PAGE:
We live in a culture that seems to have forgotten the term integrity. The word is used very loosely today, if at all. Integrity means adherence to moral and ethical principles and a soundness of character and honesty. For Christians, it means following the example set forth by Jesus. We are constantly faced with situations that tempt us to alter our integrity. This happens most often through peer pressure. There are those who try to coax us away from the Biblical standard in order to avoid the truth in a particular situation. Actually, it is not so much people as it is the enemy using others to make us vulnerable. Satan has always worked that way because he desires to affect our fellowship with God, our witness and our purpose.

Far too many take God’s principles as just “old news” from the Bible. There are many times when we are tempted to give up and give in to the pressure surrounding us. That is exactly what the enemy desires! Job experienced a terrible situation without the support of his wife. She questioned his faithfulness to God and recommended that Job give up. Look carefully at Job’s answer in the verses above. “Shall we indeed accept good from God and not accept adversity?” Adversity is a bridge to a deeper fellowship with God. Adversity comes into each of our lives and usually at the worst possible time.

How we respond to adversity says so much about our relationship and fellowship with God. People will taunt you, ridicule you and even question your heart’s desire to be obedient to Him. Yet, we know that in those difficult times, God is always there for comfort, strength and guidance. It is through adversity that we seek God and grow toward greater dependence on Him. You may be in the midst of adversity even as you read this article. If so, remember that God is with you, loves you and is deepening your walk with Him as He guides you through the situation. If you are not facing adversity at the moment, praise God and ask Him to prepare you for the day that it will come because it surely will. May we, as Job, understand that God gives and takes away but we will praise Him forever!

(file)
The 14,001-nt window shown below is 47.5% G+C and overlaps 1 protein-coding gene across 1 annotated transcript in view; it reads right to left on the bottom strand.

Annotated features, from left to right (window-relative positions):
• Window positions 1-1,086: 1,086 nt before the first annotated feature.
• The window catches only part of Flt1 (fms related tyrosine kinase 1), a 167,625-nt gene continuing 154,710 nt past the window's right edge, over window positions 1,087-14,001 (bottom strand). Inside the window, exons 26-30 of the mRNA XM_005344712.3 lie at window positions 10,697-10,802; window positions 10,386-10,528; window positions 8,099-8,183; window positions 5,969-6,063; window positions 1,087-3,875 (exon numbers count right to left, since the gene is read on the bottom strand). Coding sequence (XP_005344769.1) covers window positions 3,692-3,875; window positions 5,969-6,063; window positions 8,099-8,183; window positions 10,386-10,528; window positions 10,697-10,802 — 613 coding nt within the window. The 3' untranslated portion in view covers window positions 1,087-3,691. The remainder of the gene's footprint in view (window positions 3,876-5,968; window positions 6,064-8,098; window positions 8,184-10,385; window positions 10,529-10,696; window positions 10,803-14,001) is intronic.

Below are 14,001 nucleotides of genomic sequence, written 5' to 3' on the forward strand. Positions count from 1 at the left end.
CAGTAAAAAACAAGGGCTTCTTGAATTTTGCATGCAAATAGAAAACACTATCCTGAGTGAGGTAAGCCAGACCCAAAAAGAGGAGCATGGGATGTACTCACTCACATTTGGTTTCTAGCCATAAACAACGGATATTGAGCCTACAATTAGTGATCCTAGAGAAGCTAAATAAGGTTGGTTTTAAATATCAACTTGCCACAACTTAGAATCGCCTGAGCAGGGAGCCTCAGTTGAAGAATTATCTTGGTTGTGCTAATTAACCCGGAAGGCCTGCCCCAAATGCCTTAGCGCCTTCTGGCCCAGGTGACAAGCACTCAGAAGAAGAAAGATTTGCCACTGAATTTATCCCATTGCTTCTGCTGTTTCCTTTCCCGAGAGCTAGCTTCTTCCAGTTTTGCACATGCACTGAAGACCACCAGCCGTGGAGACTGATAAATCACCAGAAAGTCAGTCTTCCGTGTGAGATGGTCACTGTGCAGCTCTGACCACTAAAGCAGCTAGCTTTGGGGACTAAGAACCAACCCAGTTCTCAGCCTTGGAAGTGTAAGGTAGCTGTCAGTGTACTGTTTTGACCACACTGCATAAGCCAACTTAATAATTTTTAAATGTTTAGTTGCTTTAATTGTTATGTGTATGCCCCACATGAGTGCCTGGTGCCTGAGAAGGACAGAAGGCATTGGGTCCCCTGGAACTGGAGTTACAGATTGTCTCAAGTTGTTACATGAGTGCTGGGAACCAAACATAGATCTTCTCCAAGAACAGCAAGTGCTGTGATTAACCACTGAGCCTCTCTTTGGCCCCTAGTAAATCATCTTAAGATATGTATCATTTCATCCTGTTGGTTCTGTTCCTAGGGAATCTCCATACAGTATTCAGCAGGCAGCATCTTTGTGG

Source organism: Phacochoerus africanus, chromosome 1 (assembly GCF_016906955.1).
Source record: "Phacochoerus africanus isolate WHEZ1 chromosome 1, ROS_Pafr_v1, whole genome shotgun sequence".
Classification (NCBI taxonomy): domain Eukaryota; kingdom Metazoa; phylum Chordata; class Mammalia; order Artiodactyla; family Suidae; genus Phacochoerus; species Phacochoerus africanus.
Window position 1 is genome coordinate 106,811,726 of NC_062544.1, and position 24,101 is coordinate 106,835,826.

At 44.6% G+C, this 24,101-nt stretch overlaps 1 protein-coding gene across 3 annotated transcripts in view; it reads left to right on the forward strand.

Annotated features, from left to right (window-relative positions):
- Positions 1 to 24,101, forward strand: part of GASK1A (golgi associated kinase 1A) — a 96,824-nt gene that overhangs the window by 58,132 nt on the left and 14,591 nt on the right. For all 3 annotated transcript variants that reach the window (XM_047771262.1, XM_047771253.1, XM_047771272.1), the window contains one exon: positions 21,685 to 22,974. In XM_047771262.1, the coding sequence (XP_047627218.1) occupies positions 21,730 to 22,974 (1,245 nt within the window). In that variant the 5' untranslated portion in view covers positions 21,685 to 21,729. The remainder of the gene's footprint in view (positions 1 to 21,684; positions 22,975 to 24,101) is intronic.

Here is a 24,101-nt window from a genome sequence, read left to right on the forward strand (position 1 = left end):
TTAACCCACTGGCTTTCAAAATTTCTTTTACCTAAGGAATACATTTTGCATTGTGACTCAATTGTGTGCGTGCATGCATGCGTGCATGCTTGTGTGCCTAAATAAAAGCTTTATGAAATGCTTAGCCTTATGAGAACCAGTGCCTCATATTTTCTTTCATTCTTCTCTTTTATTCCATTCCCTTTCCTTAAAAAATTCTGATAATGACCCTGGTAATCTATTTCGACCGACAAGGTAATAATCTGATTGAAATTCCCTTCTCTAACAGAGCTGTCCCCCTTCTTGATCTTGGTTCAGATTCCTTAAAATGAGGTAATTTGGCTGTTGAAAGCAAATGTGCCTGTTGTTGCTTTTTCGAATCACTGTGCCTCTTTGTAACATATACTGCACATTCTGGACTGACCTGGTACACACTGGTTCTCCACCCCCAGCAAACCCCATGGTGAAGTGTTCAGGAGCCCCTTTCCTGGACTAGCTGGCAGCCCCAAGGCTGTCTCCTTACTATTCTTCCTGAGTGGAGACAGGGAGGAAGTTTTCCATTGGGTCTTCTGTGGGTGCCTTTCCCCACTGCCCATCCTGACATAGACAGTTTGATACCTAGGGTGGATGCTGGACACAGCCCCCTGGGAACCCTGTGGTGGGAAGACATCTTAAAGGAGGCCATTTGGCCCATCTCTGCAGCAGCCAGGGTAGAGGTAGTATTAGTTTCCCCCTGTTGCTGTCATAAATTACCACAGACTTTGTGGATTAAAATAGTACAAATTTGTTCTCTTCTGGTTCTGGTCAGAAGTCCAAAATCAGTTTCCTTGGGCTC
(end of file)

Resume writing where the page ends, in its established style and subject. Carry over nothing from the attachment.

We love you,

                                                                                                         Brad and Virginia




January 23, 2019, 10:56 AM

January 2, 2019


Trust in the Lord with all your heart and lean not on your own understanding; in all your ways acknowledge Him, and He will make your paths straight.” Proverbs 3:5-6

 

It is exciting that God has given us the opportunity to see another year! What things did you get accomplished last year? What things do you want to make sure you get done this year? Do we live with an expectation of Jesus’ return? If we knew for certain that Jesus would return this year, how would our plans for the year change? As we begin a new year, we should consider our steps very carefully and wisely. We need to ask ourselves three very important questions. Do we trust God with all of our heart? Do we really lean on His understanding rather than ours? Do we acknowledge Him in all of our ways and allow Him to direct our path?